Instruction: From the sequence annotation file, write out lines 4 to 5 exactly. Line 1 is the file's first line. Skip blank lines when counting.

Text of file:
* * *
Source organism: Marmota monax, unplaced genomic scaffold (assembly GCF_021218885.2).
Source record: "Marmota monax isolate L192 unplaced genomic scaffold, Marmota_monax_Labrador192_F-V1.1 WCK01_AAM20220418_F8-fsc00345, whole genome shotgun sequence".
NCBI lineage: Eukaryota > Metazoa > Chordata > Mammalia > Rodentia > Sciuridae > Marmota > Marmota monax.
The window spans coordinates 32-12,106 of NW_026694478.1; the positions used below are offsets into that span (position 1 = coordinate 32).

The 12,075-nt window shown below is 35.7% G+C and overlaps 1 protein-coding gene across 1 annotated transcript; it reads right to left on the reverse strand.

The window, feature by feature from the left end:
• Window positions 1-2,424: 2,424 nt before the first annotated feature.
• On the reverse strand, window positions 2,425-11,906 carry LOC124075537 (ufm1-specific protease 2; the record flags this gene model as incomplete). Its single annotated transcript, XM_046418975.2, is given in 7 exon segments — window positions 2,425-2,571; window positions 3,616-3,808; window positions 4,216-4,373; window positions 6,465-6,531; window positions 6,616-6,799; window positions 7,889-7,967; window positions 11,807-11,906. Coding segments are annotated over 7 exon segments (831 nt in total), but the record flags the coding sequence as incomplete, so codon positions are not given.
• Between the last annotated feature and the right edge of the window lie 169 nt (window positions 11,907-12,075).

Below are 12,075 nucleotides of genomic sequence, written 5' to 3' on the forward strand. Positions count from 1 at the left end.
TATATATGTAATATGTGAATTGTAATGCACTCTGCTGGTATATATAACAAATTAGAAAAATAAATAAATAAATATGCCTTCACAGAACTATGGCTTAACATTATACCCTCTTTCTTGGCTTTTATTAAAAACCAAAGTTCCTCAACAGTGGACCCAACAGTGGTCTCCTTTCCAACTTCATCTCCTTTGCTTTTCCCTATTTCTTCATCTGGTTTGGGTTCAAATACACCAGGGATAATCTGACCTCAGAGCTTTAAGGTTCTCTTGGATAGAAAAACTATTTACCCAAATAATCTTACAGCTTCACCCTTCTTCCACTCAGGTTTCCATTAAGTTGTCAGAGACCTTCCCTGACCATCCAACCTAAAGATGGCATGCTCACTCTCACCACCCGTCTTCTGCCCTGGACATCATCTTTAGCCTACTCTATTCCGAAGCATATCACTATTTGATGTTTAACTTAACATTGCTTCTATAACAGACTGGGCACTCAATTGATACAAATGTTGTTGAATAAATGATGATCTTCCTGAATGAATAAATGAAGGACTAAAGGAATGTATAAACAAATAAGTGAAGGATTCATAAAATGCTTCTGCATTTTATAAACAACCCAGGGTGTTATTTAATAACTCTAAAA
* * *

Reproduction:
The window spans coordinates 32-12,106 of NW_026694478.1; the positions used below are offsets into that span (position 1 = coordinate 32).

The 12,075-nt window shown below is 35.7% G+C and overlaps 1 protein-coding gene across 1 annotated transcript; it reads right to left on the reverse strand.